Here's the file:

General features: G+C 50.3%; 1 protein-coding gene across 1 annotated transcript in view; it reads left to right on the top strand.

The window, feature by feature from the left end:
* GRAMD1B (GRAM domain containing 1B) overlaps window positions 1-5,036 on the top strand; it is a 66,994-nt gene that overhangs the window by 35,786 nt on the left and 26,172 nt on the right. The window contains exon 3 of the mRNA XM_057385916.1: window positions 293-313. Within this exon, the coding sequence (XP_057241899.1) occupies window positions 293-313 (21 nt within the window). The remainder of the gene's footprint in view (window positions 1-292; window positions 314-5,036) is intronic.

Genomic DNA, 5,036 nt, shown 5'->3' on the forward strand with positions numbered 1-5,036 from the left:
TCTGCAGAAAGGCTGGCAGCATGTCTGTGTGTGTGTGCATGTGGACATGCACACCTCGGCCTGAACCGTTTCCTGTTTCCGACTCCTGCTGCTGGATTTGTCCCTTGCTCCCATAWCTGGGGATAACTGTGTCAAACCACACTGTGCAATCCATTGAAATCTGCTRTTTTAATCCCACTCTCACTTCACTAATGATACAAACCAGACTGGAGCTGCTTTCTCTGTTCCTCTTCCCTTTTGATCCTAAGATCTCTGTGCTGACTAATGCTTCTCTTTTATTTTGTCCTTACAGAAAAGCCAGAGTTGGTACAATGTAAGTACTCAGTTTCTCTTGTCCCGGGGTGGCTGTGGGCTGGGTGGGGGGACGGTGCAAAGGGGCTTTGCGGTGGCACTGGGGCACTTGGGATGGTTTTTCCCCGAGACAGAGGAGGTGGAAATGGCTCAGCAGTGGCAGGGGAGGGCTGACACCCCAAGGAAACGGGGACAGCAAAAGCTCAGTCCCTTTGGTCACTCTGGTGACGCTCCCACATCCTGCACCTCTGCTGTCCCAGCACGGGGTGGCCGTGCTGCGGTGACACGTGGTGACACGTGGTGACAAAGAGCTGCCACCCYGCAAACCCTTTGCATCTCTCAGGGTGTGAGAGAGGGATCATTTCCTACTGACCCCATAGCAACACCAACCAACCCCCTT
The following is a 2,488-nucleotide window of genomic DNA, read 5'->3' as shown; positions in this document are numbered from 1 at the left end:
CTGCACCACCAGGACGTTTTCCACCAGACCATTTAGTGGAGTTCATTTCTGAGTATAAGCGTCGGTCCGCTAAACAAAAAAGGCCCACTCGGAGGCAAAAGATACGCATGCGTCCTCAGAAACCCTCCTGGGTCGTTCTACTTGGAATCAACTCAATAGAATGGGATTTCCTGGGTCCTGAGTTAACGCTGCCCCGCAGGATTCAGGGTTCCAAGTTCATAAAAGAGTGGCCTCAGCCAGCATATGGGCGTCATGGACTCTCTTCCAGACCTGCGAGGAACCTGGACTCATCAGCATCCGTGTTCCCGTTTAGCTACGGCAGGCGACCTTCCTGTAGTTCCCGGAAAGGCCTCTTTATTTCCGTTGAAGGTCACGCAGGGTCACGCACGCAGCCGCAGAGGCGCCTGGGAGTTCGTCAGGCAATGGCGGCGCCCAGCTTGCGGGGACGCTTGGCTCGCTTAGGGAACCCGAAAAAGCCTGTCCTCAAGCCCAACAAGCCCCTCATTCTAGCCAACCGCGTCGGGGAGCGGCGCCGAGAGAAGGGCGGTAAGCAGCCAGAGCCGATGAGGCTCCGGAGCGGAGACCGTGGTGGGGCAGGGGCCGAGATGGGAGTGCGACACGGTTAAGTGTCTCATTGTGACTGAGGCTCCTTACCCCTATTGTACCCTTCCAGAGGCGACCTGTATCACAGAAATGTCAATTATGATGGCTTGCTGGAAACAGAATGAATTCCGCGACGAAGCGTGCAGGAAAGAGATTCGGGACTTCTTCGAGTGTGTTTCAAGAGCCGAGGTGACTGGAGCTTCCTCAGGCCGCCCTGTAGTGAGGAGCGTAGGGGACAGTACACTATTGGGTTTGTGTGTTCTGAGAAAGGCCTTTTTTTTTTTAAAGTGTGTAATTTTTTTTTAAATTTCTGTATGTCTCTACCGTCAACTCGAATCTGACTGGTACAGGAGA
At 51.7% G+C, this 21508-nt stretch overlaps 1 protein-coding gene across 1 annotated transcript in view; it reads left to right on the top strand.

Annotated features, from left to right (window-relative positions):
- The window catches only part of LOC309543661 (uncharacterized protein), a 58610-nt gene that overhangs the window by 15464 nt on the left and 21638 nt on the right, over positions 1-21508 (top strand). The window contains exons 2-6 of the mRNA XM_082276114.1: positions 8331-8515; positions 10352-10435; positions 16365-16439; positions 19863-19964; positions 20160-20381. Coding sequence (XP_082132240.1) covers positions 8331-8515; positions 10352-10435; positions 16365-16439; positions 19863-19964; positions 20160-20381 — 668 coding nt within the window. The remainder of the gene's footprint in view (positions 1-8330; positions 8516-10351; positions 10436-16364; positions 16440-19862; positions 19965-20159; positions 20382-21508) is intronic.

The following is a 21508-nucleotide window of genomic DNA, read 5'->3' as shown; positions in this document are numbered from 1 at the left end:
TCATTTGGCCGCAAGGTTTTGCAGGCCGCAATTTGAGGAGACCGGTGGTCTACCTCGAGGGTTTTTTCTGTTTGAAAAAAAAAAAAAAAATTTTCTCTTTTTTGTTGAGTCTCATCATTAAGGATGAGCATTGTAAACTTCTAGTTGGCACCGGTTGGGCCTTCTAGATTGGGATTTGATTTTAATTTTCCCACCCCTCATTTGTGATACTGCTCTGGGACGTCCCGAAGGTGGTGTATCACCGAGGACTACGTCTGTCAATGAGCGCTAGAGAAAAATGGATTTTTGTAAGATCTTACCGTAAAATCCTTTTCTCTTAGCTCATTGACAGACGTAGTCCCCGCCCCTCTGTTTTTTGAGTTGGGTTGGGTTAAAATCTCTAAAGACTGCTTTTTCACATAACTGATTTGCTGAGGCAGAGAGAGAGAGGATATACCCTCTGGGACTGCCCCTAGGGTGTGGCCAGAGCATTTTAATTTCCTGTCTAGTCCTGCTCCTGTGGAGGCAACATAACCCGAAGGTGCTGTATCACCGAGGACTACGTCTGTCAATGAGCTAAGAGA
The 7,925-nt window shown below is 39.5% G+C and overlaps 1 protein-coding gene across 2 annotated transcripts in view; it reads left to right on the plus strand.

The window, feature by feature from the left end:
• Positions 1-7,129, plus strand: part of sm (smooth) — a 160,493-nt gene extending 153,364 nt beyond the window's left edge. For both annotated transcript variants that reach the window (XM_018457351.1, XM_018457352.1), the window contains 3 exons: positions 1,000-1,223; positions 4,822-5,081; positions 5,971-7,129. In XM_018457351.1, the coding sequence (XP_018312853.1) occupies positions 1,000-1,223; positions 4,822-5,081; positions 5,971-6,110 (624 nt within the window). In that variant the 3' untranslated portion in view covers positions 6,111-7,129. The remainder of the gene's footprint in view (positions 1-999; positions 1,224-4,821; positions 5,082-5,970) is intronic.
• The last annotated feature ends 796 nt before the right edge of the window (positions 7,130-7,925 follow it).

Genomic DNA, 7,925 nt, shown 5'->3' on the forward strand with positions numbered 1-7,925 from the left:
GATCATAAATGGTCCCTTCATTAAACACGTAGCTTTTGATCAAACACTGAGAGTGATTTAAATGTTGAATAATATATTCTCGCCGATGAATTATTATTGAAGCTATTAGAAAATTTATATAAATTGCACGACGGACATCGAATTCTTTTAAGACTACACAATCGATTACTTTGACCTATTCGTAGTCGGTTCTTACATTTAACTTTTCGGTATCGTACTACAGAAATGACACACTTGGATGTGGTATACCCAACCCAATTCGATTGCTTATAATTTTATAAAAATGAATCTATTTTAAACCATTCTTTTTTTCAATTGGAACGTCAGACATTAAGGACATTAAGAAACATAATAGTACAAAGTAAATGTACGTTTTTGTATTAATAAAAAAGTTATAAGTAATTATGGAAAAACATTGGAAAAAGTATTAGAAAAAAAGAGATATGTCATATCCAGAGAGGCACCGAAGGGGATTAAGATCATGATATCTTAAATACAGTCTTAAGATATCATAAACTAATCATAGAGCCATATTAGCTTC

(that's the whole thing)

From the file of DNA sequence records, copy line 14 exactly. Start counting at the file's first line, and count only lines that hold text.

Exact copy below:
The window, feature by feature from the left end: